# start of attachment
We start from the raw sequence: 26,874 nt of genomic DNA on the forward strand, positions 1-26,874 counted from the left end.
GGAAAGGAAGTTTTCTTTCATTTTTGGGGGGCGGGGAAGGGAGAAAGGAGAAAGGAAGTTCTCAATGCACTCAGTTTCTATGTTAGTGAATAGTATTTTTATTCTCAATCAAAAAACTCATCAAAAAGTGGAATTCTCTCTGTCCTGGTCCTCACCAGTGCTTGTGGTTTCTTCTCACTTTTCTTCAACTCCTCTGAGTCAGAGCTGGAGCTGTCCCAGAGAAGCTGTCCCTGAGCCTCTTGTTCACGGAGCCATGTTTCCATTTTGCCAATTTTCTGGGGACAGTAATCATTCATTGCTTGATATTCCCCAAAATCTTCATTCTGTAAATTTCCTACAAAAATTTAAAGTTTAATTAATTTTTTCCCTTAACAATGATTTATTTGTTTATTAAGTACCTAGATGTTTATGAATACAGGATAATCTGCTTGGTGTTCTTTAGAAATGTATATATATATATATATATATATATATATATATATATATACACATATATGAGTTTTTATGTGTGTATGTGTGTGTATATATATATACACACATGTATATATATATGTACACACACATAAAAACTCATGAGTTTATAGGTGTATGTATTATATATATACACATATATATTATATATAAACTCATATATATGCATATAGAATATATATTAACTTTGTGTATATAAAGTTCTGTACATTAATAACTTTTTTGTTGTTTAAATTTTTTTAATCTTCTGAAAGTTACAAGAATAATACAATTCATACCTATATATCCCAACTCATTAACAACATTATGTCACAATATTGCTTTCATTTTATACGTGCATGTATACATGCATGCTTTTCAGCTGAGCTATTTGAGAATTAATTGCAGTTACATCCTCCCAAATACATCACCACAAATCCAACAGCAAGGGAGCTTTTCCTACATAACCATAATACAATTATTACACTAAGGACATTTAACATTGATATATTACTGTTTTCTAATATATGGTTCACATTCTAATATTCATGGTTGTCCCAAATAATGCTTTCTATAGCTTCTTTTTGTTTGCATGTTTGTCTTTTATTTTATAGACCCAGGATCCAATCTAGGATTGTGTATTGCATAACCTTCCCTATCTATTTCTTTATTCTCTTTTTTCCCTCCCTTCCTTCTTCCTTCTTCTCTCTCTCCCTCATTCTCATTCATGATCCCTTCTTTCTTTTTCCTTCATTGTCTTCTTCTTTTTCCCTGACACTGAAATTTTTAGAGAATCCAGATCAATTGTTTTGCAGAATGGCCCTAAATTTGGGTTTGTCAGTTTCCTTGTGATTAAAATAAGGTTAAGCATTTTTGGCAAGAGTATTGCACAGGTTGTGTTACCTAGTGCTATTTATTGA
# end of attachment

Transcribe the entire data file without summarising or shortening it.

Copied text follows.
We start from the raw sequence: 26,874 nt of genomic DNA on the forward strand, positions 1-26,874 counted from the left end.
GGAAAGGAAGTTTTCTTTCATTTTTGGGGGGCGGGGAAGGGAGAAAGGAGAAAGGAAGTTCTCAATGCACTCAGTTTCTATGTTAGTGAATAGTATTTTTATTCTCAATCAAAAAACTCATCAAAAAGTGGAATTCTCTCTGTCCTGGTCCTCACCAGTGCTTGTGGTTTCTTCTCACTTTTCTTCAACTCCTCTGAGTCAGAGCTGGAGCTGTCCCAGAGAAGCTGTCCCTGAGCCTCTTGTTCACGGAGCCATGTTTCCATTTTGCCAATTTTCTGGGGACAGTAATCATTCATTGCTTGATATTCCCCAAAATCTTCATTCTGTAAATTTCCTACAAAAATTTAAAGTTTAATTAATTTTTTCCCTTAACAATGATTTATTTGTTTATTAAGTACCTAGATGTTTATGAATACAGGATAATCTGCTTGGTGTTCTTTAGAAATGTATATATATATATATATATATATATATATATATATATATACACATATATGAGTTTTTATGTGTGTATGTGTGTGTATATATATATACACACATGTATATATATATGTACACACACATAAAAACTCATGAGTTTATAGGTGTATGTATTATATATATACACATATATATTATATATAAACTCATATATATGCATATAGAATATATATTAACTTTGTGTATATAAAGTTCTGTACATTAATAACTTTTTTGTTGTTTAAATTTTTTTAATCTTCTGAAAGTTACAAGAATAATACAATTCATACCTATATATCCCAACTCATTAACAACATTATGTCACAATATTGCTTTCATTTTATACGTGCATGTATACATGCATGCTTTTCAGCTGAGCTATTTGAGAATTAATTGCAGTTACATCCTCCCAAATACATCACCACAAATCCAACAGCAAGGGAGCTTTTCCTACATAACCATAATACAATTATTACACTAAGGACATTTAACATTGATATATTACTGTTTTCTAATATATGGTTCACATTCTAATATTCATGGTTGTCCCAAATAATGCTTTCTATAGCTTCTTTTTGTTTGCATGTTTGTCTTTTATTTTATAGACCCAGGATCCAATCTAGGATTGTGTATTGCATAACCTTCCCTATCTATTTCTTTATTCTCTTTTTTCCCTCCCTTCCTTCTTCCTTCTTCTCTCTCTCCCTCATTCTCATTCATGATCCCTTCTTTCTTTTTCCTTCATTGTCTTCTTCTTTTTCCCTGACACTGAAATTTTTAGAGAATCCAGATCAATTGTTTTGCAGAATGGCCCTAAATTTGGGTTTGTCAGTTTCCTTGTGATTAAAATAAGGTTAAGCATTTTTGGCAAGAGTATTGCACAGGTTGTGTTACCTAGTGCTATTTATTGA